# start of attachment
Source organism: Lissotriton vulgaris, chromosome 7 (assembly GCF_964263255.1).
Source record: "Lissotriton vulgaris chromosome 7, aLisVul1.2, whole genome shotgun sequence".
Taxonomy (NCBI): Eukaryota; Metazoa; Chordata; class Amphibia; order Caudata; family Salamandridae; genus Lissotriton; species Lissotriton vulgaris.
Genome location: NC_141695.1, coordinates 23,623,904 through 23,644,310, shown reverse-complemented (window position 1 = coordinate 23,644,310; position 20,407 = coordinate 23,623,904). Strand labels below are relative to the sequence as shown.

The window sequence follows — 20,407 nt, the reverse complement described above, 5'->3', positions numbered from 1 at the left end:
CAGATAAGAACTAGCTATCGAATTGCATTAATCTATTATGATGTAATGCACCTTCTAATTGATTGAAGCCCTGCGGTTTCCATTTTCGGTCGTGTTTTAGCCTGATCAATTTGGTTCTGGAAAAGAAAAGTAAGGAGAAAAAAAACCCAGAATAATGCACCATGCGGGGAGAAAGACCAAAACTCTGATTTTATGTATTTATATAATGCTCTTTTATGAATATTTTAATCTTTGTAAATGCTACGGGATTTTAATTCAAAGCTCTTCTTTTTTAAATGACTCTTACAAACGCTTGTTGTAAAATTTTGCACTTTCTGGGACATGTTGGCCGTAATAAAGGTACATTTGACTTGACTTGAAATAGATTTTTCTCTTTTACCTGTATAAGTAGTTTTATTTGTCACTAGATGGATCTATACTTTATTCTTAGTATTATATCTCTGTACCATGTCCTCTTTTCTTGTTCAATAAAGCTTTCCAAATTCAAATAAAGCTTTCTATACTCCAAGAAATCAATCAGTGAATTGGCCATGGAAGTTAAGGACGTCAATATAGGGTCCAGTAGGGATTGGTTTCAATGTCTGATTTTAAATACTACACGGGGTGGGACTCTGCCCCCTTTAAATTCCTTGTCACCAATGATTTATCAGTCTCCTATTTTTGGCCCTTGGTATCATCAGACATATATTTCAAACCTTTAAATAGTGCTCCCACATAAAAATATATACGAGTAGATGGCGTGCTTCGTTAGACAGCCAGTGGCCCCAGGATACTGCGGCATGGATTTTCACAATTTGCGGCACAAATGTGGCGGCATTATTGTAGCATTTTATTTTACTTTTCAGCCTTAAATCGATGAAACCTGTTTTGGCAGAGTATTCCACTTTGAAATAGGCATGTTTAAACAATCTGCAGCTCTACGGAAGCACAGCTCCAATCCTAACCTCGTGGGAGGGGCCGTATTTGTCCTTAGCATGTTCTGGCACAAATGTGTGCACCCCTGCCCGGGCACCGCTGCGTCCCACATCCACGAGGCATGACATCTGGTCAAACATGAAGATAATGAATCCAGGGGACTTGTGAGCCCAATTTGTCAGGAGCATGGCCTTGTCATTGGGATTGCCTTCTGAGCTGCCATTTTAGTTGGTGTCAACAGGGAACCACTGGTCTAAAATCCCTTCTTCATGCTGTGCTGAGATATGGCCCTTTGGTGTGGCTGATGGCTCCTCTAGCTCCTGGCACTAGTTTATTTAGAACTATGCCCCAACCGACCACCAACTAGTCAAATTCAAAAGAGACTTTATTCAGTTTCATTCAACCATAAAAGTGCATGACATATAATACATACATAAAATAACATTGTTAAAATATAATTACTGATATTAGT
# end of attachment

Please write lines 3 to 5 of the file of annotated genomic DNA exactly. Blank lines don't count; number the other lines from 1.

Taxonomy (NCBI): Eukaryota; Metazoa; Chordata; class Amphibia; order Caudata; family Salamandridae; genus Lissotriton; species Lissotriton vulgaris.
Genome location: NC_141695.1, coordinates 23,623,904 through 23,644,310, shown reverse-complemented (window position 1 = coordinate 23,644,310; position 20,407 = coordinate 23,623,904). Strand labels below are relative to the sequence as shown.

The window sequence follows — 20,407 nt, the reverse complement described above, 5'->3', positions numbered from 1 at the left end: